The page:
Beginning as crude, 19th Century attempts to imitate painting or pictorial jokes on novelty postcards, photomontage emerged in the 1920s and ’30s as energetic, expedient enigmas, startling assemblages of violated quotations, and often, powerful rhetorical devices. Dada, Surrealist, Bauhaus, and Constructivist artists such as John Heartfield, Hannah Hoch, Raoul Hausmann, Alexander Rodchenko and Lazio Moholy-Nagy employed frequent usage of what Bertolt Brecht called Verfremdung, a theatrical device invoked “to make strange, alienate, or detach.” These pictorial composites, deliberate cut-and-paste burlesques,efficiently placed disparate elements–industrial machines, sexual fetishes, commodity objects, political figures or allegorical, religious representations into dramatic engagement, activating ludicrous combinations incatalytic mixtures of parody and ridicule. This style of algebraic figuration often results in agitational compositions which function as rebuses –quickly read and instantly solved. As practiced by radical artists like Heartfield, photomontage became meta-photography, resonating with layers of language, association, reflection, irony, and unambiguous conclusions. Skillfully blended, these satiric constructions (or de-constructions, rather) continue to confront contradictions in the present, didactically exposing the plasticity of manipulable information. Ideally, one is stimulated and wary, informed and empowered.

Long ago completely assimilated and respectable, contemporary montage is abundantly available in advertising, humor, art, as well associal commentary. Although it can be manifested as Fine Art, unique or in limited editions, photomontage lends itself well to reproduction and distribution. Since digital information is easily copied by modem transfer, disk duplication, and other methods, computer images are equally adaptable for mass media publication or tiny, samizdat runs — anyone with a compatible computer can print-out the material. Every receiver becomes a press. Systems such as Commodore’s Amiga and AT&T;’s TARGA board, are also designed for video applications. With real-time digitizing frame-grabbers, video is directly scanned, reworked, programmed, and recorded into animations, slide shows, visual data bases, and titling overlays. Sherry Milner’s hilarious and potent 1987 videotape, Out of the Moutbs of Babes, uses Amiga gen-locked graphics to reverberantly layer texts of historical precedent and current US foreign policy over the contrapuntal vehicle of a Ronald Reagan narrated, World War II indoctrination film.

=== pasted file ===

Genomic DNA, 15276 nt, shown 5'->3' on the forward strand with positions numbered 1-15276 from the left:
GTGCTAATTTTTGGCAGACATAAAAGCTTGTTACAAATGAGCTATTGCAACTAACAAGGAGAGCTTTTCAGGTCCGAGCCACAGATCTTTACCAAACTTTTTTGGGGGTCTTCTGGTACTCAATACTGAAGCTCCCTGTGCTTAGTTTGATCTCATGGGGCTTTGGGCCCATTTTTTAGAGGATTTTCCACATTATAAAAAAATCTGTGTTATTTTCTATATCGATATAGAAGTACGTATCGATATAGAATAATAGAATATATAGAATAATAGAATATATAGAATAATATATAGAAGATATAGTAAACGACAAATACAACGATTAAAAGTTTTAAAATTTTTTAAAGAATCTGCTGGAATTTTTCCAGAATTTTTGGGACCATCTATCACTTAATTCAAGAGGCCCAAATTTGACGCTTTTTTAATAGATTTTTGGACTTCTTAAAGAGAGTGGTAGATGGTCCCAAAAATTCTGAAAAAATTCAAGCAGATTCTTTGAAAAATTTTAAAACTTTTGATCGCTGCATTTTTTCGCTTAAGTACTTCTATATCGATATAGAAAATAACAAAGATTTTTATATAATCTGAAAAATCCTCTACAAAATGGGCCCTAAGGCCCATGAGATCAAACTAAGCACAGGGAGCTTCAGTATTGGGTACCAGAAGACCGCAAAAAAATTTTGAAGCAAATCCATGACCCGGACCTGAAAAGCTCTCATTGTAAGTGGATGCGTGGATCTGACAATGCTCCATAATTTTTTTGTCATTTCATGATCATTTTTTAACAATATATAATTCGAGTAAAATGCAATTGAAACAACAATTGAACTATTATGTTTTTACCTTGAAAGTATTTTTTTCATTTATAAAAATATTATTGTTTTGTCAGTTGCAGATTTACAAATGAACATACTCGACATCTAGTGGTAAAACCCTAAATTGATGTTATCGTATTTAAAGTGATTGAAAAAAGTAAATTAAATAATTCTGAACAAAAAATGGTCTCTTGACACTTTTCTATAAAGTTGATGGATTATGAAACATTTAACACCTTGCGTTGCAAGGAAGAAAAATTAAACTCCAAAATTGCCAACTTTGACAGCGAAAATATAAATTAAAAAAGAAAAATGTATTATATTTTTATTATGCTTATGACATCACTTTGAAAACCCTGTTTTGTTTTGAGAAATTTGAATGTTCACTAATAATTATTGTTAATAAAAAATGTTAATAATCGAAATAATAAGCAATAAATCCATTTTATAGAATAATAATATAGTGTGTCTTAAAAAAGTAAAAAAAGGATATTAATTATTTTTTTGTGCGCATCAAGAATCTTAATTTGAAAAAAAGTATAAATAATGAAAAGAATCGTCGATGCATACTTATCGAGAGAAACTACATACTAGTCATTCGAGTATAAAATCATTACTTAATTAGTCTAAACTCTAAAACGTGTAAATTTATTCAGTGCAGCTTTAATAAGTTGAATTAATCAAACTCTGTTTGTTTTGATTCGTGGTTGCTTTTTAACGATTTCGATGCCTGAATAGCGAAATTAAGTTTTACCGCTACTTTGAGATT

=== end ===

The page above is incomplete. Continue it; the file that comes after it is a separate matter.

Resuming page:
“Digital photography” can be defined as the electronic recording of visual information such that it can be recalled, viewed, processed, transmitted, and reproduced by means of computer memory and storage. Significant to this definition is the term, digital: The encoding of information into numeric values which a computer can then process. These numeric codes are binary, base of two, yes/no, plus/minus, on/off, one and zero, empty and filled. All the computer does is to add and subtract, contrast and compare binary values, call them and store them, take them and send them. It can do this very fast, with some very sophisticated, logical arithmetic, but that’s really all that it does.

Digital photography is where the “persistence of memory” meets the “persistence of vision.” Instantaneous pointillism, luminescent needlepoint, stitches in time woven through a grid, lodged in a matrix, arrayed in raster. Relatively coarse, graphic, and modular picture elements (pixels) display an orderly mosaic of responsive cells. Instead of the smoothly flowing wipe of a watercolor, or the infinitely incremental chiaroscuro of tightly clumped silver halide grains in a photograph, computer pictures are highly organized maps, representing discrete quantitative values governed by the accounting processes generically known as “imaging.” Yet this gridlocked discreteness allows the storage, treatment, and exposition of a unitary, and global nature impossible in the fluidic mud of “analog” gesture. And given sufficient memory, it is possible to ‘capture’ even this gesture within the highly resolute confinement of digital sampling. Such is the blessing and curse of this procedure — the simplest comparison between computer systems is based on how much memory they can handle, how fast. This explains the difference between the jaggy, contrasty tiling of a Commodore 64 print-out and the exquisitely detailed Scitex renderings which invisibly shifted the Pyramids for the cover of the February 1982 National Geograpbic. It also roughly encompasses the most relevant difference between a $200 personal computer and a $2,000,000 corporate mainframe.